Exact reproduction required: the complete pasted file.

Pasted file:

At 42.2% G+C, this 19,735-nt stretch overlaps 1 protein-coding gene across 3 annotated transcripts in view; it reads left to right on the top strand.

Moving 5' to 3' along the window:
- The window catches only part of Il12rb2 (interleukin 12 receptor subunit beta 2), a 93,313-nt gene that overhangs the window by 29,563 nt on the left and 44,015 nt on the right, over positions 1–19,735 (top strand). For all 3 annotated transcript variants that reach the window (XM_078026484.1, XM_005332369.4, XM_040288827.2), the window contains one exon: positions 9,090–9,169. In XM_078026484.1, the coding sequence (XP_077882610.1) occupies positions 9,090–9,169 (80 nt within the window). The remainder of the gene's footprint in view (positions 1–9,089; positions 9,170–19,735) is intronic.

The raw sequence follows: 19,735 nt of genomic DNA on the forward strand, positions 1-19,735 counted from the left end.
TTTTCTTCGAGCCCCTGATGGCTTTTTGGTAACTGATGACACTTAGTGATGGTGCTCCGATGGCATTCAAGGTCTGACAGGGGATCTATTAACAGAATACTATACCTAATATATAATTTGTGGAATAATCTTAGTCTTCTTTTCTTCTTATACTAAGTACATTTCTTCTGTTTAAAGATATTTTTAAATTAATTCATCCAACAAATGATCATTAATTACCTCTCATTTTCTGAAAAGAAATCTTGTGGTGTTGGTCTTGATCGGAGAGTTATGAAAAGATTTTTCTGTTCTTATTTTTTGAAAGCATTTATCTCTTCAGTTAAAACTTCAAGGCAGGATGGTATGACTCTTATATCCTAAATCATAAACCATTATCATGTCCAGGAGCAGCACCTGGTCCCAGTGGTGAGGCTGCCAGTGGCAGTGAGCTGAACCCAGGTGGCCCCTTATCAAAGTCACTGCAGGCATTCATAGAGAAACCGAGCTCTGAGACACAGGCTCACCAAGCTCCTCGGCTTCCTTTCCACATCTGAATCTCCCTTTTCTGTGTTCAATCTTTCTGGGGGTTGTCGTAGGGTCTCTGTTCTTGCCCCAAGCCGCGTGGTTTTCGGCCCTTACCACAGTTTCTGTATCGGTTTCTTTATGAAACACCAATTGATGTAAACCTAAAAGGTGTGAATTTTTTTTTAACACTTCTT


At 42.2% G+C, this 19,735-nt stretch overlaps 1 protein-coding gene across 3 annotated transcripts in view; it reads left to right on the top strand.

Moving 5' to 3' along the window:
- The window catches only part of Il12rb2 (interleukin 12 receptor subunit beta 2), a 93,313-nt gene that overhangs the window by 29,563 nt on the left and 44,015 nt on the right, over positions 1–19,735 (top strand). For all 3 annotated transcript variants that reach the window (XM_078026484.1, XM_005332369.4, XM_040288827.2), the window contains one exon: positions 9,090–9,169. In XM_078026484.1, the coding sequence (XP_077882610.1) occupies positions 9,090–9,169 (80 nt within the window). The remainder of the gene's footprint in view (positions 1–9,089; positions 9,170–19,735) is intronic.

The raw sequence follows: 19,735 nt of genomic DNA on the forward strand, positions 1-19,735 counted from the left end.
TTTTCTTCGAGCCCCTGATGGCTTTTTGGTAACTGATGACACTTAGTGATGGTGCTCCGATGGCATTCAAGGTCTGACAGGGGATCTATTAACAGAATACTATACCTAATATATAATTTGTGGAATAATCTTAGTCTTCTTTTCTTCTTATACTAAGTACATTTCTTCTGTTTAAAGATATTTTTAAATTAATTCATCCAACAAATGATCATTAATTACCTCTCATTTTCTGAAAAGAAATCTTGTGGTGTTGGTCTTGATCGGAGAGTTATGAAAAGATTTTTCTGTTCTTATTTTTTGAAAGCATTTATCTCTTCAGTTAAAACTTCAAGGCAGGATGGTATGACTCTTATATCCTAAATCATAAACCATTATCATGTCCAGGAGCAGCACCTGGTCCCAGTGGTGAGGCTGCCAGTGGCAGTGAGCTGAACCCAGGTGGCCCCTTATCAAAGTCACTGCAGGCATTCATAGAGAAACCGAGCTCTGAGACACAGGCTCACCAAGCTCCTCGGCTTCCTTTCCACATCTGAATCTCCCTTTTCTGTGTTCAATCTTTCTGGGGGTTGTCGTAGGGTCTCTGTTCTTGCCCCAAGCCGCGTGGTTTTCGGCCCTTACCACAGTTTCTGTATCGGTTTCTTTATGAAACACCAATTGATGTAAACCTAAAAGGTGTGAATTTTTTTTTAACACTTCTT